How to Tell-a-Phone-y

Tips on how to tell when a caller who claims to represent a grassroots movement is really throwing you a corporate-contrived astroturf pitch:

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You ask: “Who do you work for?”
The caller says: A group beginning with “Citizens for…,” “Consumers Against…,” or “Americans who…”

You ask: “Where are you located?”
The caller says: “I can’t reveal that information.”

You say: “I’m in the middle of dinner. Can I call you back?”
The caller says: “Sure” and gives you a toll-free number.

You call the toll-free number.
An operater says: “Legislative hotline!” and offers to route you to the appropriate staffer.

You ask for more information.
They send papers labeled “grassroots effort.”

You ask: “How does this issue affect me?”
The caller says: “This will hurt all consumers in your state!”

You ask: “When I call my senator, what do I say?”
The caller says: “Say that this will hurt all consumers in your state!”

You ask: “What else can I do?”
The caller says: “Write your senator a letter saying that this will hurt all consumers in your state!”

Not every grassroots call is necessarily fake. Just demand details. And remember: The Princeton Dental Resource Center was once sponsored by M&M/Mars to convince the public that candy is good for your teeth. For more information on identifying phony campaigns, consult Mask of Deception: Corporate Front Groups in America, which is available for $15 through Essential Information (a Ralph Nader front group); call (202) 387-8030 or go to www.essential.org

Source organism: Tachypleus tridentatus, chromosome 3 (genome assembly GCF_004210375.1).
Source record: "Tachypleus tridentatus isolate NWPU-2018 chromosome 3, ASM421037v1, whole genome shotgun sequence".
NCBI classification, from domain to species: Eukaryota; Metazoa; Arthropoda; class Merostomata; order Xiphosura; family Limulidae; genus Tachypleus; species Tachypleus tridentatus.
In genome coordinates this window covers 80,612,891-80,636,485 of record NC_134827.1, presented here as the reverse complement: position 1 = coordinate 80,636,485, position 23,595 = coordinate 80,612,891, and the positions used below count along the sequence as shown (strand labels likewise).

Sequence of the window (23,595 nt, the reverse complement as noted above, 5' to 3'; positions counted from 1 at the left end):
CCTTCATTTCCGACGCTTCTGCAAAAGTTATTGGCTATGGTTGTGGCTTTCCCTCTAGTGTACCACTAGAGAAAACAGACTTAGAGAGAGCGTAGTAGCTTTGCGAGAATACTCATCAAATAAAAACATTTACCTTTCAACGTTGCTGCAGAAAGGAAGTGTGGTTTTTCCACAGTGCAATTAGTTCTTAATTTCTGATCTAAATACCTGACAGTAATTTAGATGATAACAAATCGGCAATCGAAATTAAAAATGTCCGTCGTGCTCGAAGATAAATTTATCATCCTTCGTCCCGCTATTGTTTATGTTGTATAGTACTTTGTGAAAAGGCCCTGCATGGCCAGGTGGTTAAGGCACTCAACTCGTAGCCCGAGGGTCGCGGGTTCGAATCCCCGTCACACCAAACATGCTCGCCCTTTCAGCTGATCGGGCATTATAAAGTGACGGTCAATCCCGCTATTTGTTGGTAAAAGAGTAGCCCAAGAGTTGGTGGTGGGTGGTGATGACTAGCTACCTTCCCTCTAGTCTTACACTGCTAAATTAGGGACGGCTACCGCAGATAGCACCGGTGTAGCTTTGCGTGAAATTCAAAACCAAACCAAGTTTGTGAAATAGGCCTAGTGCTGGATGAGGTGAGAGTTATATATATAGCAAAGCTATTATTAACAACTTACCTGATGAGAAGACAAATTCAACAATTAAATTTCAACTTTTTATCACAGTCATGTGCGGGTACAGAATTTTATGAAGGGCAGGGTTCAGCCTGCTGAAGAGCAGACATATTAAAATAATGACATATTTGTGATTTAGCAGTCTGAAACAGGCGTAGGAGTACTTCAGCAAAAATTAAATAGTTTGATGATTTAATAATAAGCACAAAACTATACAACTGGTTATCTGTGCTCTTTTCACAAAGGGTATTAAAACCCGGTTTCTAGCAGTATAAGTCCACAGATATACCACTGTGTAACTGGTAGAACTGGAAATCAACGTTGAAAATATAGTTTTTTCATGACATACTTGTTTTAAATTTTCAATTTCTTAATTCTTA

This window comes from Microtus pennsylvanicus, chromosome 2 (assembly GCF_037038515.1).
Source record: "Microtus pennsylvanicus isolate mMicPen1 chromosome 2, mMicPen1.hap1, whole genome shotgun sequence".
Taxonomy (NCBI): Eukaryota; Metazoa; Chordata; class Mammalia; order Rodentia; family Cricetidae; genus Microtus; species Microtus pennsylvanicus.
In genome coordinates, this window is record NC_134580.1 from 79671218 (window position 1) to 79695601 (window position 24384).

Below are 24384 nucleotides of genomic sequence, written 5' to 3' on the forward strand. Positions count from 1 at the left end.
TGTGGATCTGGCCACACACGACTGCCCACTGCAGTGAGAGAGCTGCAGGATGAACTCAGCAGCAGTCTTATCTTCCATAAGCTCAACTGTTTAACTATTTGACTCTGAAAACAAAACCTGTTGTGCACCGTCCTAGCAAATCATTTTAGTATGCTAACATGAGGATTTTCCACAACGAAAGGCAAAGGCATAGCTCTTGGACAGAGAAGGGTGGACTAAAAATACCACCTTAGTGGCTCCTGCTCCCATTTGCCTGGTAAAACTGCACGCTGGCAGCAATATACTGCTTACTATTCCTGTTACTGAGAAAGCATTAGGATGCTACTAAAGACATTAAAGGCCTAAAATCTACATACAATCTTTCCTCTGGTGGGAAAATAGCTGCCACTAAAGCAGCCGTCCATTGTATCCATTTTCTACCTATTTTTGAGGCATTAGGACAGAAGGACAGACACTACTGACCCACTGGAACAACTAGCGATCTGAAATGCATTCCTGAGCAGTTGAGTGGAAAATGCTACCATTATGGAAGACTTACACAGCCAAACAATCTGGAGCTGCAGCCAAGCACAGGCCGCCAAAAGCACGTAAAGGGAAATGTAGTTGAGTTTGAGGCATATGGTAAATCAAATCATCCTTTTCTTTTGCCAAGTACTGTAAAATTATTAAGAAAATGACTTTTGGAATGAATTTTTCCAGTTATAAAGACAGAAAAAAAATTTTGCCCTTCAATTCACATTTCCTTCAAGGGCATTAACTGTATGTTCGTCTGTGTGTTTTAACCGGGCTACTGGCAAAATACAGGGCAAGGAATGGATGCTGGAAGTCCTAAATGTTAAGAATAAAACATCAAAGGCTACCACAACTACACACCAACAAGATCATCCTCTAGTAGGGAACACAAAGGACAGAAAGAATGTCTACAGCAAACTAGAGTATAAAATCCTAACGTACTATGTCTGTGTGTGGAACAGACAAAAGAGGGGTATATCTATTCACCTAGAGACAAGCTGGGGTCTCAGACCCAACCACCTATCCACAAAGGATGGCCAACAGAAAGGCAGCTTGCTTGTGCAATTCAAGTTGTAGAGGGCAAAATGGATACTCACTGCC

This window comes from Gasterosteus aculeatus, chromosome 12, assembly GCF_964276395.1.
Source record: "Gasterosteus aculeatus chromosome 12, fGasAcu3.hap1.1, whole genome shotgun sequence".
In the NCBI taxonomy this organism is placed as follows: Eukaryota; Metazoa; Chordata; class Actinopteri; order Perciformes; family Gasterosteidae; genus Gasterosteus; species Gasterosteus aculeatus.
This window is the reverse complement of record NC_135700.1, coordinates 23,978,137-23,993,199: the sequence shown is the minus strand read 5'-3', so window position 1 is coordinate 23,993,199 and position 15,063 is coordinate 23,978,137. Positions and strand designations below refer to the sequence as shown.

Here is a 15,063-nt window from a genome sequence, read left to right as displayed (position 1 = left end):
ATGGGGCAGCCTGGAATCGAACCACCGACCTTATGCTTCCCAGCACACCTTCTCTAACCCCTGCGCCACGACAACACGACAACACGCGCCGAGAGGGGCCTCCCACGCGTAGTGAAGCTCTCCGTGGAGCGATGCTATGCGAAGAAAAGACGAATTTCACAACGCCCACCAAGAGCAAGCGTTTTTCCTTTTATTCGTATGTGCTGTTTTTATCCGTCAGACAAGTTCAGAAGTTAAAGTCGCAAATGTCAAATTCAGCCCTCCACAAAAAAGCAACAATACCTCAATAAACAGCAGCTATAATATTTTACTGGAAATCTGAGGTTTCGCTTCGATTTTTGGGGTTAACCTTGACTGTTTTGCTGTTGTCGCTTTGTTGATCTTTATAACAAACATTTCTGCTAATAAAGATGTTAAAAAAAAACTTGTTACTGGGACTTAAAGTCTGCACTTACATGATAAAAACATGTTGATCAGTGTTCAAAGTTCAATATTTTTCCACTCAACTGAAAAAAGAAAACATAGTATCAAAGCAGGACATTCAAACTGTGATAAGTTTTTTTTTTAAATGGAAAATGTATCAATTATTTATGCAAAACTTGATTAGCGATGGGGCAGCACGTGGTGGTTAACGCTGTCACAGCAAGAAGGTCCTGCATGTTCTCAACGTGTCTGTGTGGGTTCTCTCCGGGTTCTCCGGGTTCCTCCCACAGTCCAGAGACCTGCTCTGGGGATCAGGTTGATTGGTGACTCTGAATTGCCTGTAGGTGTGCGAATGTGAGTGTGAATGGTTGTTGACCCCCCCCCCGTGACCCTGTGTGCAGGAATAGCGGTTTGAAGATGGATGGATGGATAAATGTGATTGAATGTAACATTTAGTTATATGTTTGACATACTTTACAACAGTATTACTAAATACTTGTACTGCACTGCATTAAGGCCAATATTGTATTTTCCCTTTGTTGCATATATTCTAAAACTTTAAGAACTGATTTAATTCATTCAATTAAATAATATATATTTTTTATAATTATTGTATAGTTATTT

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IT'S NOT THAT WE'RE SCREWED WITHOUT TRUMP:

"It's that we're screwed with or without him if we can't show the public that what we do matters for the long term," writes Mother Jones CEO Monika Bauerlein as she kicks off our drive to raise $350,000 in donations from readers by July 17.

This is a big one for us. So, as we ask you to consider supporting our team's journalism, we thought we'd slow down and check in about where Mother Jones is and where we're going after the chaotic last several years. This comparatively slow moment is also an urgent one for Mother Jones: You can read more in "Slow News Is Good News," and if you're able to, please support our team's hard-hitting journalism and help us reach our big $350,000 goal with a donation today.

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